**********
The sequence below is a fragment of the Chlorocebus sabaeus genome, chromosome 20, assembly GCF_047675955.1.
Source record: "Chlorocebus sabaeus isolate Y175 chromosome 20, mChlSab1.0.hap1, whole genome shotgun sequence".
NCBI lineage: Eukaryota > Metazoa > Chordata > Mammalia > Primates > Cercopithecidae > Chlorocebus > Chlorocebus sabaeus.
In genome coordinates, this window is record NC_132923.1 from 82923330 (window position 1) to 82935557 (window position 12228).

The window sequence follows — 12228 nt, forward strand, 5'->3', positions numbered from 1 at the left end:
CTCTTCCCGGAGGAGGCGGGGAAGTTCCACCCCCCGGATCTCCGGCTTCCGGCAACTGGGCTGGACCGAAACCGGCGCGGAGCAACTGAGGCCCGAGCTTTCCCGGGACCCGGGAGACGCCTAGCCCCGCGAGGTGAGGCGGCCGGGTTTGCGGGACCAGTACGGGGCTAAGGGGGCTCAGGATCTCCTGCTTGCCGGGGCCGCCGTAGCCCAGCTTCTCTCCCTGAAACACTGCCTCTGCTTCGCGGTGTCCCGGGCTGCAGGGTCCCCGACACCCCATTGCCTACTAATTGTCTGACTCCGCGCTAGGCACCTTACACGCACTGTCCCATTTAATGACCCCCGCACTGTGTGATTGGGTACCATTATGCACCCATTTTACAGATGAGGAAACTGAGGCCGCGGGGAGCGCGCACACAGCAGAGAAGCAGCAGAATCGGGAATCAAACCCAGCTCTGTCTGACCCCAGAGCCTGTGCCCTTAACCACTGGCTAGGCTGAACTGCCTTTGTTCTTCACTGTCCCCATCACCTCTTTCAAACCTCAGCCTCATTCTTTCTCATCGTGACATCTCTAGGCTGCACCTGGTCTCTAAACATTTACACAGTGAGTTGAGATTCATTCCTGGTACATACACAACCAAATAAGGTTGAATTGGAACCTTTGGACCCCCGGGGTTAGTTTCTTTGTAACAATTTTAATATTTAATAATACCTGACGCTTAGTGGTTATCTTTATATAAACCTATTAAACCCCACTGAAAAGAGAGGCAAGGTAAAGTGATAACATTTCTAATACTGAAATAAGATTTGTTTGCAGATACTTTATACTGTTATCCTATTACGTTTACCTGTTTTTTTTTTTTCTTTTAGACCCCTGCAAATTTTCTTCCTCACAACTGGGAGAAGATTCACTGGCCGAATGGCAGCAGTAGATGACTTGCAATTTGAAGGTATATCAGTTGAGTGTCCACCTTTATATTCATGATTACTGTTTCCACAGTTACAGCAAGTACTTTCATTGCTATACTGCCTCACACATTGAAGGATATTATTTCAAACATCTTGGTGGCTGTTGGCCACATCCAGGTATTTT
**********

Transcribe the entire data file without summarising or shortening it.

The sequence below is a fragment of the Chlorocebus sabaeus genome, chromosome 20, assembly GCF_047675955.1.
Source record: "Chlorocebus sabaeus isolate Y175 chromosome 20, mChlSab1.0.hap1, whole genome shotgun sequence".
NCBI lineage: Eukaryota > Metazoa > Chordata > Mammalia > Primates > Cercopithecidae > Chlorocebus > Chlorocebus sabaeus.
In genome coordinates, this window is record NC_132923.1 from 82923330 (window position 1) to 82935557 (window position 12228).

The window sequence follows — 12228 nt, forward strand, 5'->3', positions numbered from 1 at the left end:
CTCTTCCCGGAGGAGGCGGGGAAGTTCCACCCCCCGGATCTCCGGCTTCCGGCAACTGGGCTGGACCGAAACCGGCGCGGAGCAACTGAGGCCCGAGCTTTCCCGGGACCCGGGAGACGCCTAGCCCCGCGAGGTGAGGCGGCCGGGTTTGCGGGACCAGTACGGGGCTAAGGGGGCTCAGGATCTCCTGCTTGCCGGGGCCGCCGTAGCCCAGCTTCTCTCCCTGAAACACTGCCTCTGCTTCGCGGTGTCCCGGGCTGCAGGGTCCCCGACACCCCATTGCCTACTAATTGTCTGACTCCGCGCTAGGCACCTTACACGCACTGTCCCATTTAATGACCCCCGCACTGTGTGATTGGGTACCATTATGCACCCATTTTACAGATGAGGAAACTGAGGCCGCGGGGAGCGCGCACACAGCAGAGAAGCAGCAGAATCGGGAATCAAACCCAGCTCTGTCTGACCCCAGAGCCTGTGCCCTTAACCACTGGCTAGGCTGAACTGCCTTTGTTCTTCACTGTCCCCATCACCTCTTTCAAACCTCAGCCTCATTCTTTCTCATCGTGACATCTCTAGGCTGCACCTGGTCTCTAAACATTTACACAGTGAGTTGAGATTCATTCCTGGTACATACACAACCAAATAAGGTTGAATTGGAACCTTTGGACCCCCGGGGTTAGTTTCTTTGTAACAATTTTAATATTTAATAATACCTGACGCTTAGTGGTTATCTTTATATAAACCTATTAAACCCCACTGAAAAGAGAGGCAAGGTAAAGTGATAACATTTCTAATACTGAAATAAGATTTGTTTGCAGATACTTTATACTGTTATCCTATTACGTTTACCTGTTTTTTTTTTTTCTTTTAGACCCCTGCAAATTTTCTTCCTCACAACTGGGAGAAGATTCACTGGCCGAATGGCAGCAGTAGATGACTTGCAATTTGAAGGTATATCAGTTGAGTGTCCACCTTTATATTCATGATTACTGTTTCCACAGTTACAGCAAGTACTTTCATTGCTATACTGCCTCACACATTGAAGGATATTATTTCAAACATCTTGGTGGCTGTTGGCCACATCCAGGTATTTT